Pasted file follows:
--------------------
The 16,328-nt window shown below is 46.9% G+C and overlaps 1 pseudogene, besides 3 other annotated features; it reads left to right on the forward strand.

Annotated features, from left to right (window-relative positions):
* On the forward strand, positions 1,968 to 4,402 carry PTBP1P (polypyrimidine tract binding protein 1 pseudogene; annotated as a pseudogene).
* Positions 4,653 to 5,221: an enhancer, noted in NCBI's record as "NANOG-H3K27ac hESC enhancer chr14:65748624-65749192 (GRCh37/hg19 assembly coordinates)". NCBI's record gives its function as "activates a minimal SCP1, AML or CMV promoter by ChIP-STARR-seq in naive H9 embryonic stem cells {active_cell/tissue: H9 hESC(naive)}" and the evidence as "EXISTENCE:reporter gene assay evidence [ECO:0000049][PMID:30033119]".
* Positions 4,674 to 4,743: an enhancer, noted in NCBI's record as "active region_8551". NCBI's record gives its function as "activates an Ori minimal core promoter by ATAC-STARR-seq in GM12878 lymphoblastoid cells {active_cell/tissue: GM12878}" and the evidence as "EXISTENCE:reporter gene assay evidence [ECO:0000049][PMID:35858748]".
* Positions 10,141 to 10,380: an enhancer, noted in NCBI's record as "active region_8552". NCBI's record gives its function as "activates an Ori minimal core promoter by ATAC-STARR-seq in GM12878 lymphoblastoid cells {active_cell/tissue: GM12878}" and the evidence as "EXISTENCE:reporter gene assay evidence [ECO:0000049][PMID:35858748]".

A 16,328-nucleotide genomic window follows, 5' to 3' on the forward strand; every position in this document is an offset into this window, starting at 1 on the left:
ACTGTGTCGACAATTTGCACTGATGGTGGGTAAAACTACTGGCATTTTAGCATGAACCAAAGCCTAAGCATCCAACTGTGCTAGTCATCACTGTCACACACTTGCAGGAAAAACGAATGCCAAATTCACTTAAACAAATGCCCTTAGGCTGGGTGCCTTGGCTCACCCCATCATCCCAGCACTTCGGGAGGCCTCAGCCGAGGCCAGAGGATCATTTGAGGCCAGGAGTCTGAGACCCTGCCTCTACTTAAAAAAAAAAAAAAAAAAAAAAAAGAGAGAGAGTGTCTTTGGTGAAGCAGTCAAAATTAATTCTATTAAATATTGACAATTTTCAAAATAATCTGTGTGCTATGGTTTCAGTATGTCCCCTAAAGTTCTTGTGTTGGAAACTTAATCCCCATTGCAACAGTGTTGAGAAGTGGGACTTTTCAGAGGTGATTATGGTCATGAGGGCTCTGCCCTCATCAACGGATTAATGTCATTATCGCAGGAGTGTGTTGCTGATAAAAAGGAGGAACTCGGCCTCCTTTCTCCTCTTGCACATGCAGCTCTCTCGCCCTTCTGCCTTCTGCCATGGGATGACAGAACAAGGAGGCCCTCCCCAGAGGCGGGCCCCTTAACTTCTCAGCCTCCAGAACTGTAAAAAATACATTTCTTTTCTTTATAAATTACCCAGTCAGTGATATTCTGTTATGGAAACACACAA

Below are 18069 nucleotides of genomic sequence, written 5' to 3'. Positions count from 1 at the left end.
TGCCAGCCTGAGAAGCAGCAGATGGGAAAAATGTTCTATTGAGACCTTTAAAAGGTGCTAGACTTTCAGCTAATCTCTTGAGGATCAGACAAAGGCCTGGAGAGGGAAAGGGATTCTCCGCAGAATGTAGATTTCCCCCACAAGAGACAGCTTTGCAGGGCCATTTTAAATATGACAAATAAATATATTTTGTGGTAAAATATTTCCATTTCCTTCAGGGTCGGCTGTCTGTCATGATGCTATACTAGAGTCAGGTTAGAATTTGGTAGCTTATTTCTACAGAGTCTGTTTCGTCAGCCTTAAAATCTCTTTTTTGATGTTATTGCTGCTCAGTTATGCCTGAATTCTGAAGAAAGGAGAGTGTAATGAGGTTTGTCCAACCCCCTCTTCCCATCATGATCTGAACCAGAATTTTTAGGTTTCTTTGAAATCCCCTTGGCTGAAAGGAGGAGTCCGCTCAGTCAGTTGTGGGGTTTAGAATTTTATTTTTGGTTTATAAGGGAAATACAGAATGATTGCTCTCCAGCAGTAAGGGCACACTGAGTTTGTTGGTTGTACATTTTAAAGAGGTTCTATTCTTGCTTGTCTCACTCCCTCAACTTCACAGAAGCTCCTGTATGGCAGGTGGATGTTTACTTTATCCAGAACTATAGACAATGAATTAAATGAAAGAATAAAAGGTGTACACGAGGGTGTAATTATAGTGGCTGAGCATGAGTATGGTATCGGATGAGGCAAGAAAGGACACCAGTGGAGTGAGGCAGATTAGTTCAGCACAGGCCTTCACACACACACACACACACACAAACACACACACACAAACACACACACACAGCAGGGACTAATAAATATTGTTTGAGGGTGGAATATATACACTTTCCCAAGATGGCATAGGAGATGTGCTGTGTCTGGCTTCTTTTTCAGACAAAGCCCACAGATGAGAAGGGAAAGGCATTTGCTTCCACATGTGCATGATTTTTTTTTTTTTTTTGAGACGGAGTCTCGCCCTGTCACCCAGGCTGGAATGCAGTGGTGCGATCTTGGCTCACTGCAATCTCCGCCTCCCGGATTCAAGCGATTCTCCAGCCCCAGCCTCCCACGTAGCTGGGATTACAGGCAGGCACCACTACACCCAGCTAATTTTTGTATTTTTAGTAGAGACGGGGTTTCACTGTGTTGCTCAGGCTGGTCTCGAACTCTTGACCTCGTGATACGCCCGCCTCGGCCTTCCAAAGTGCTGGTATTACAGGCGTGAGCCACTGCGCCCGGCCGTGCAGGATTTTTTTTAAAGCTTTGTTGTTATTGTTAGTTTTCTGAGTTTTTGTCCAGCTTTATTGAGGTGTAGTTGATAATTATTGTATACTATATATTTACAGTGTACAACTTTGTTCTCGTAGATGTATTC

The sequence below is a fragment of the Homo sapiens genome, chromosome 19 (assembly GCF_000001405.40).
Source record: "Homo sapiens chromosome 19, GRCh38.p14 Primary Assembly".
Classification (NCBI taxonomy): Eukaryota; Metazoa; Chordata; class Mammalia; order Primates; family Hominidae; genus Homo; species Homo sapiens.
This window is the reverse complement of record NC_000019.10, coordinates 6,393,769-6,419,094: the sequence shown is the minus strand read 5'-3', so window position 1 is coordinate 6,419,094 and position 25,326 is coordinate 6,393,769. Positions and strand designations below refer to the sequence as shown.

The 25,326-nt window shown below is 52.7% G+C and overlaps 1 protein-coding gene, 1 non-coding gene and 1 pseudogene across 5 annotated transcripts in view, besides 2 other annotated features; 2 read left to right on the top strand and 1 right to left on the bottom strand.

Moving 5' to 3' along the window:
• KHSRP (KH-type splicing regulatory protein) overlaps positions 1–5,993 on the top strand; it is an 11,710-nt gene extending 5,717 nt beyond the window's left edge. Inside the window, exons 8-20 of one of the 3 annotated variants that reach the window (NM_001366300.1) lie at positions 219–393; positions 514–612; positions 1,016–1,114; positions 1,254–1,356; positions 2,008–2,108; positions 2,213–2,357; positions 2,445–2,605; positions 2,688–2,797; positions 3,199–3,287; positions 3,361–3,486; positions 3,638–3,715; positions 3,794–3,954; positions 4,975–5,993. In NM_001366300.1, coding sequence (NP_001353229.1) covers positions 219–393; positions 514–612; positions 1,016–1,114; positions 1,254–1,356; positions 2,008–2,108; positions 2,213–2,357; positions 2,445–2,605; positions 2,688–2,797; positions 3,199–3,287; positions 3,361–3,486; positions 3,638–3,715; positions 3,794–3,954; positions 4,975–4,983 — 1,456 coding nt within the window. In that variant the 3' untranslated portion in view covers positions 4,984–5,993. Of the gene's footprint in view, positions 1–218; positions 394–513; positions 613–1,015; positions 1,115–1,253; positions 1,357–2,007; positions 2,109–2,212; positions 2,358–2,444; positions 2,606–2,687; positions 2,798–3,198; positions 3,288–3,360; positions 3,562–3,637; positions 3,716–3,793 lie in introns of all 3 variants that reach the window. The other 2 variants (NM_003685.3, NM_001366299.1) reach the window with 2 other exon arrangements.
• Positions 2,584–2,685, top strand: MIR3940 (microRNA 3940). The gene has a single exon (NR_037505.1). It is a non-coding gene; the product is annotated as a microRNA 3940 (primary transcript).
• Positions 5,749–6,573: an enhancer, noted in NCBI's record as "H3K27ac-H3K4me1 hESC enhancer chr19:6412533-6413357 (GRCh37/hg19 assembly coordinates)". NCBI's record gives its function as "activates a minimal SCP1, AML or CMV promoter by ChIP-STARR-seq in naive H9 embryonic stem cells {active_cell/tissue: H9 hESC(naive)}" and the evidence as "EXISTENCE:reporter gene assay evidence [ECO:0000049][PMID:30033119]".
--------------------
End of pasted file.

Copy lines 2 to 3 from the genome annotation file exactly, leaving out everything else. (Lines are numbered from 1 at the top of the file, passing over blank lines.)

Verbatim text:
Annotated features, from left to right (window-relative positions):
* On the forward strand, positions 1,968 to 4,402 carry PTBP1P (polypyrimidine tract binding protein 1 pseudogene; annotated as a pseudogene).